Wednesday, May 23, 2012

Future of the Surface Fleet - Cato Panel

On 21-May-12, the Cato Institute hosted a panel discussion on the Future of the U.S. Navy Surface Fleet.  I listened to the hour and a half or so discussion and came away with a few interesting points that I'd like to pass on to you.  Despite the somewhat general title of the discussion, most of the attention was focused on the LCS.  In no particular order, here are a few quotes made by panel members and worthy of note.

Eric Labs, Congressional Budget Office, while discussing the LCS's roles and concerns about its ability to function as a warship offered this observation.

"However, over the past two years the Navy's justification for the LCS has evolved more to peacetime missions that the navy spends almost all of its time doing anyway."
He then went on to list several peactime missions:  maritime security, engagement with allies, port visits, exercises, and sanctions enforcement.

His point was that in the face of criticisms of the LCS's warfighting limitations even the Navy has started to emphasize that the LCS is going to be more useful and justifiable as a peacetime vessel.  He then went on to suggest that if peacetime operations are the justification it might be worthwhile to look at cheaper alternatives that can conduct the same peacetime missions.  In particular, he suggested that an up-armed version of the Joint High Speed Vessel (JHSV) at $180M per copy might be a better alternative.  Combine Mr. Labs observation with the Navy's own recognition that the LCS is not combat capable as evidenced by CNO Greenert's comment that LCS would not be taking part in combat in high threat environments and you've got to really give some serious thought to the up-armed JHSV concept.  I'm not familiar with the JHSV costs but they're anywhere near the $180M level that Mr. Labs stated, this alternative is well worth considering.

Up-Armed JHSV?
Christopher Preble, former Navy SWO, while discussing the balance between U.S. forces (LCS in particular) and other countries had this to say.

"We're building Coast Guard cutters for other people's coasts"
His point was that the presence of U.S. naval forces may be tempting other countries to refrain from building their own naval forces, knowing that they can always count on the U.S. to protect them.  He cited the current Chinese-Philippines conflict as an example.  This is a very thought-provoking comment.  If we weren't there, would the Philippines or any number of other smaller countries be more likely to build up their own coastal forces?  I don't know whether that's true but, regardless, we should be putting as much pressure as possible on other countries to step up in their own defence, to the maximum extent possible. 

Robert Work, Undersecretary of the Navy, spent the entire time defending the LCS in a rather strident manner.  He flat out stated that if someone doesn't recognize the overwhelming value and capabilities of the LCS, it's because they just don't get it.  In essence, if you don't agree with him, you're just too stupid.  He pretty much explicitly said that, repeatedly.

After listening to this man, I've got to tell you that he is delusional, seriously misguided about the strategic threats in the world, myopic about the LCS, and comes across as a zealot.  Here's an example of one of his delusional mini-rants.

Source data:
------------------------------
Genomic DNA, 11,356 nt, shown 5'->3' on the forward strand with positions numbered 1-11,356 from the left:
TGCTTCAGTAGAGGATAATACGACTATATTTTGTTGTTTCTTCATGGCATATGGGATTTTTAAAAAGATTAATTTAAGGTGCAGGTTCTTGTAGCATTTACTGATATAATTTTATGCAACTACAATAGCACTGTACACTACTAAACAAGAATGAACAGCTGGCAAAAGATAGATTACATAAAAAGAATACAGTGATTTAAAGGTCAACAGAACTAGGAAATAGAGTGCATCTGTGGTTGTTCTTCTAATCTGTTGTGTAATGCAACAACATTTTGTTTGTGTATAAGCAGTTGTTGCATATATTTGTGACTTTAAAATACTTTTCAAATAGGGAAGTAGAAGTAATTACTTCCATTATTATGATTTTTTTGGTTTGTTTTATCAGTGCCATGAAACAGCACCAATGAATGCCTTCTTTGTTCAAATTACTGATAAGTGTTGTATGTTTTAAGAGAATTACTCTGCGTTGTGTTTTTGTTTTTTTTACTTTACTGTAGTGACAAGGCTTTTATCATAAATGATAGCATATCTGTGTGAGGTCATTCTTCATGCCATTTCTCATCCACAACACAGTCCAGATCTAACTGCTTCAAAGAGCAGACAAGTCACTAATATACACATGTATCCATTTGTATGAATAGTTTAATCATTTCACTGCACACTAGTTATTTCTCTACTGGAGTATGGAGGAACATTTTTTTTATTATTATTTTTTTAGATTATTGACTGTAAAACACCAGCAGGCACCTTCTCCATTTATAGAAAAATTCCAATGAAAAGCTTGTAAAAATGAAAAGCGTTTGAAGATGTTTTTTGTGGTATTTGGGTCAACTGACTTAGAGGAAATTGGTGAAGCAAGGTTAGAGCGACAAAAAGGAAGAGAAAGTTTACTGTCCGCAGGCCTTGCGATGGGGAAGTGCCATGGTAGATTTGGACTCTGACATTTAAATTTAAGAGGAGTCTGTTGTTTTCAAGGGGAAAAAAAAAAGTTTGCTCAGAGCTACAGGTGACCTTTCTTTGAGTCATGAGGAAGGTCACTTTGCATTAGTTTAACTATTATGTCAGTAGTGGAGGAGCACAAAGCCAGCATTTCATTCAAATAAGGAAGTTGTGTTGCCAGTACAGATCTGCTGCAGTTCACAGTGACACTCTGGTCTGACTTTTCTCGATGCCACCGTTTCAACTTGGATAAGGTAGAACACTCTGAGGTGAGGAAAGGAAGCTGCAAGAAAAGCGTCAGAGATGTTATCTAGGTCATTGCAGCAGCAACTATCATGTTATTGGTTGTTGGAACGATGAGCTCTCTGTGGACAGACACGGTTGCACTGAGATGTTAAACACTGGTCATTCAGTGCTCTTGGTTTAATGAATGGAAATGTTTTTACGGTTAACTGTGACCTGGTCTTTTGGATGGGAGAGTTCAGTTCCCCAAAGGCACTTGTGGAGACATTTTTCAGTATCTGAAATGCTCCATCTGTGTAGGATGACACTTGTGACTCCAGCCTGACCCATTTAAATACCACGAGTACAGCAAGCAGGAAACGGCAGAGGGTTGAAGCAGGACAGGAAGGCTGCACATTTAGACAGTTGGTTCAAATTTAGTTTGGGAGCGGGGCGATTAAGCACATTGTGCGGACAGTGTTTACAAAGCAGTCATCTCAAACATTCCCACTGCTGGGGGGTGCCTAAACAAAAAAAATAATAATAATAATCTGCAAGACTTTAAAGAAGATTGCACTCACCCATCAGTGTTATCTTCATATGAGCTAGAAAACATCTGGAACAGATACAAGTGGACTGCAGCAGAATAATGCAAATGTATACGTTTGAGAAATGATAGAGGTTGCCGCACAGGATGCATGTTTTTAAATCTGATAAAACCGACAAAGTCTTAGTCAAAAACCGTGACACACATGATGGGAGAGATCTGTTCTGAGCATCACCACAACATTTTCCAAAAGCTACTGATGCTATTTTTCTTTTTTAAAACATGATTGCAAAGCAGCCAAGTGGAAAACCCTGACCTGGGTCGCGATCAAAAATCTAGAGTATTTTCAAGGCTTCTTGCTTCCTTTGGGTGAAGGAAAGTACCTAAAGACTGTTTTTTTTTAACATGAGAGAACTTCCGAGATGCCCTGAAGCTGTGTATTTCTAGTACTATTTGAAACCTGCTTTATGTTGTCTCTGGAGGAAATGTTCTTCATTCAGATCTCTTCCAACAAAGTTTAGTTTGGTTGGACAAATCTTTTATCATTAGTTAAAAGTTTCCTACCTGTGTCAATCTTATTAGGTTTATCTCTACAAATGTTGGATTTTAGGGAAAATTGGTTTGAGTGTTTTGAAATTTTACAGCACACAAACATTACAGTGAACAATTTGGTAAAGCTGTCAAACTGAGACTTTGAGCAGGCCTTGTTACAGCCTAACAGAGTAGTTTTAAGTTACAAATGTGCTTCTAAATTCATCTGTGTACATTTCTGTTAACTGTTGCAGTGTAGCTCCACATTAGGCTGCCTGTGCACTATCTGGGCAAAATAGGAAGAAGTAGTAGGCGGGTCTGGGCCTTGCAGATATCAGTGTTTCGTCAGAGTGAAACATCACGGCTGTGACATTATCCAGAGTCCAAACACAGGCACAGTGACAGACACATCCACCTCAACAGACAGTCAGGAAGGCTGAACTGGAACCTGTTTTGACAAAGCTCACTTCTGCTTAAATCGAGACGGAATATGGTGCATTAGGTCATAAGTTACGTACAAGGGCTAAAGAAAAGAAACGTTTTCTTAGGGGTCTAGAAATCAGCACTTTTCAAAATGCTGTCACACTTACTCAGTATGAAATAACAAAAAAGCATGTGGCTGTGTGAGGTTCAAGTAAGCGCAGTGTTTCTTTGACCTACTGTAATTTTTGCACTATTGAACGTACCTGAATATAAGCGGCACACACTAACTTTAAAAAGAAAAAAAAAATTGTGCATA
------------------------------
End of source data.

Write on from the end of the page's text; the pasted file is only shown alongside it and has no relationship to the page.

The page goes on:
"Cost ...  There is nothing out there that can match the cost of this ship.  Period.  End of story.  If you can find a ship that can do what this ship [does] for a smaller price, we'd be buying it right now."

Upsized, Upgraded Cyclone Class?
Umm ...  OK, even the LCS supporters readily admit that the ship has had serious cost problems and that the cost to value ratio is out of whack.  There are numerous small patrol vessels around the world that have far more capabilites than the LCS and cost less.  Don't want to consider foreign ships, you say?  OK, how about Mr. Labs' up-armed JHSV for $180M?  What about an upgraded, possibly upsized, new build Cyclone for around $40M - $100M per copy?  One of my favorites is the Ambassador MkIII being built in the U.S. by Halter Marine for Egypt at a cost of around $140M per ship.  It's even possible that the Coast Guard's National Security Cutter could be had for less money than the LCS if 55 were purchased.

To say that there is nothing out there that can match the LCS's capabilities for less money is seriously deluded.

Anyone interested in an intelligent, sober, and thoughtful discussion (with the one noted exception!) of the LCS and it's place in the Navy should listen to the panel discussion.

1 comment:

  1. I have listened to the panel discussion sevearl times now, and I agree. Deputy SECVNAV Bob Work deperately tried to make the case that LCS is the only platform on the market that can do the job of a "low end surface combatant". His emotional speech illustrates a scued but analytical view of the issue. He (or his position) is so invested in the preservation of LCS that he does not address the fatal design issues involved with LCS. He does not address many facts associated with the poor performance of both hull types (LCS-1 and LCS-2). He instead makes a great case for a high/low mix.
    While the National Security Cutter would be more expensive to the Navy than an LCS with 1 mission module, the NSC would provide a ship equiped to do any one of the missions without having to leave the AOR, rearm a differnt module, and try to re-enter the engagement zone again.
    While Under SECNAV Work tires to justify the LCS, all he is doing is telling us is that even though the LCS might be a steaming pile of's the only ship we have invested in, so it's the only ship we can purchase for the next 5-6 years...
    That, to me, is a fatal flaw in his logic and approaches USN acquisition on more of a "bean counter" mind set than a "warship" mind set. It is a shame.